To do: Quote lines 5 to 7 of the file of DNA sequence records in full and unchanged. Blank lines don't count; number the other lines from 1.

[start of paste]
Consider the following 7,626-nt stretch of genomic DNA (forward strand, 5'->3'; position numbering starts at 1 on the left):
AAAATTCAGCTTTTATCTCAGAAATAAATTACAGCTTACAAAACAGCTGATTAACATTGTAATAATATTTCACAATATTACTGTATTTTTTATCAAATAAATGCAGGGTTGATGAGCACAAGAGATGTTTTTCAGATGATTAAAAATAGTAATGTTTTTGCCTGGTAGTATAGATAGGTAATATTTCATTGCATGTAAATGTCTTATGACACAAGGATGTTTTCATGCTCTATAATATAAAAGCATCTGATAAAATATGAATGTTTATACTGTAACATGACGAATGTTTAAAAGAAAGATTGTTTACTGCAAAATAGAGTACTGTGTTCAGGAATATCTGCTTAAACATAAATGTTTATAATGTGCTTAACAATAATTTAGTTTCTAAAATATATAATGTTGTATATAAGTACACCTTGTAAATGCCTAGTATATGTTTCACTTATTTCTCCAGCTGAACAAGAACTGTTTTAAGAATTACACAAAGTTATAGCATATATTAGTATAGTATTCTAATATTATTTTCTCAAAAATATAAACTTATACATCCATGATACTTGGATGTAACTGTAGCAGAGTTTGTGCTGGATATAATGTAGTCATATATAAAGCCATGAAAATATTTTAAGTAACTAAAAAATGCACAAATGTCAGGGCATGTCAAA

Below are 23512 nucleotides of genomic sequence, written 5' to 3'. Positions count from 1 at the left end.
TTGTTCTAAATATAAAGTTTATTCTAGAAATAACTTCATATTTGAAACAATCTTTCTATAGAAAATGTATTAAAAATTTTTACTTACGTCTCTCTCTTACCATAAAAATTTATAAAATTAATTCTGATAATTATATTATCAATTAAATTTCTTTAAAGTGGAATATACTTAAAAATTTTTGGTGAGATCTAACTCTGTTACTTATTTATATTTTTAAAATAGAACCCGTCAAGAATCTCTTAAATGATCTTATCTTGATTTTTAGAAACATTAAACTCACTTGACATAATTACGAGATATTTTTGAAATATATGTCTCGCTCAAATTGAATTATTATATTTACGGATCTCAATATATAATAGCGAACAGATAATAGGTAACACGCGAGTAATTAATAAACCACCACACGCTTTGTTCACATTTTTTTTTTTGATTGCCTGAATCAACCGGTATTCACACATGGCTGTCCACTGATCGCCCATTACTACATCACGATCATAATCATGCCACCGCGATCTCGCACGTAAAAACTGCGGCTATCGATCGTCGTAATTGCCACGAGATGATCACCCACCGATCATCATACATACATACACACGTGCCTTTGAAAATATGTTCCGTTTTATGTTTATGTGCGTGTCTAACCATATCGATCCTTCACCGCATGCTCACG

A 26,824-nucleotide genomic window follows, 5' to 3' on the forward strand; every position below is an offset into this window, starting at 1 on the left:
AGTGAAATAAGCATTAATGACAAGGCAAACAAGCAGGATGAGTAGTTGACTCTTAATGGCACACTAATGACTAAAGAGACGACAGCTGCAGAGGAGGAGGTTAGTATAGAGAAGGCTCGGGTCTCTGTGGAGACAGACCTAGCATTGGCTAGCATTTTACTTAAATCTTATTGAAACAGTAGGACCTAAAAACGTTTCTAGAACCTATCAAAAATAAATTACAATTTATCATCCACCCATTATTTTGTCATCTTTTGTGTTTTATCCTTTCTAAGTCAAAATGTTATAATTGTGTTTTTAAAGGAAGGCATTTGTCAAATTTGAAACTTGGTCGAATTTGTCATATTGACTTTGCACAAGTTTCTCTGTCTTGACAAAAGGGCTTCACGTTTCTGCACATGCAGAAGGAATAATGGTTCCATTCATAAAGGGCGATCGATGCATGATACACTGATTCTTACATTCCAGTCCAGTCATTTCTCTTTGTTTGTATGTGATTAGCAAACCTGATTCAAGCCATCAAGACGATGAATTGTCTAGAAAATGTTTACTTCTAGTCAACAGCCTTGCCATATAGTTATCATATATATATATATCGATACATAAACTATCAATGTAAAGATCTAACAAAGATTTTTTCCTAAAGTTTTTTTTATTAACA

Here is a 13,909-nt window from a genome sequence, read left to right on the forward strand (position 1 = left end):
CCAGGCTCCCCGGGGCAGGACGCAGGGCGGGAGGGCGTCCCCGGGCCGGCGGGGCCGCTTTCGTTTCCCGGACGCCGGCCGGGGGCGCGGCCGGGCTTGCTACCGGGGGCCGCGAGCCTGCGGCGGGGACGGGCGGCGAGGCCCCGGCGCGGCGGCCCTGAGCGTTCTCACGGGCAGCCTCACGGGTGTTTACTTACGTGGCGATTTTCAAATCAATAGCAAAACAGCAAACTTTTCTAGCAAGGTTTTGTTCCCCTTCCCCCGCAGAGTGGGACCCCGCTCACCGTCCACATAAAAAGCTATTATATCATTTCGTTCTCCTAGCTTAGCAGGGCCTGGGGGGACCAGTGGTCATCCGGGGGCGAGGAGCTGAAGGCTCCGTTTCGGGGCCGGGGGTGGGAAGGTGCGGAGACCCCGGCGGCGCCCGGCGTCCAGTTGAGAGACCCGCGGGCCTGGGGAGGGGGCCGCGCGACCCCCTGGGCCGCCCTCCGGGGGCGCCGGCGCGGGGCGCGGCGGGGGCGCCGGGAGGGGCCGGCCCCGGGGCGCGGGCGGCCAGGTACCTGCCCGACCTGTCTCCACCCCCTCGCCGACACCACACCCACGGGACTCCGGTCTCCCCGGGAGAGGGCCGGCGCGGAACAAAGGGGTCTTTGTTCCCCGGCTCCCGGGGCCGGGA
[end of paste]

A 26,824-nucleotide genomic window follows, 5' to 3' on the forward strand; every position below is an offset into this window, starting at 1 on the left:
AGTGAAATAAGCATTAATGACAAGGCAAACAAGCAGGATGAGTAGTTGACTCTTAATGGCACACTAATGACTAAAGAGACGACAGCTGCAGAGGAGGAGGTTAGTATAGAGAAGGCTCGGGTCTCTGTGGAGACAGACCTAGCATTGGCTAGCATTTTACTTAAATCTTATTGAAACAGTAGGACCTAAAAACGTTTCTAGAACCTATCAAAAATAAATTACAATTTATCATCCACCCATTATTTTGTCATCTTTTGTGTTTTATCCTTTCTAAGTCAAAATGTTATAATTGTGTTTTTAAAGGAAGGCATTTGTCAAATTTGAAACTTGGTCGAATTTGTCATATTGACTTTGCACAAGTTTCTCTGTCTTGACAAAAGGGCTTCACGTTTCTGCACATGCAGAAGGAATAATGGTTCCATTCATAAAGGGCGATCGATGCATGATACACTGATTCTTACATTCCAGTCCAGTCATTTCTCTTTGTTTGTATGTGATTAGCAAACCTGATTCAAGCCATCAAGACGATGAATTGTCTAGAAAATGTTTACTTCTAGTCAACAGCCTTGCCATATAGTTATCATATATATATATATCGATACATAAACTATCAATGTAAAGATCTAACAAAGATTTTTTCCTAAAGTTTTTTTTATTAACA

Here is a 13,909-nt window from a genome sequence, read left to right on the forward strand (position 1 = left end):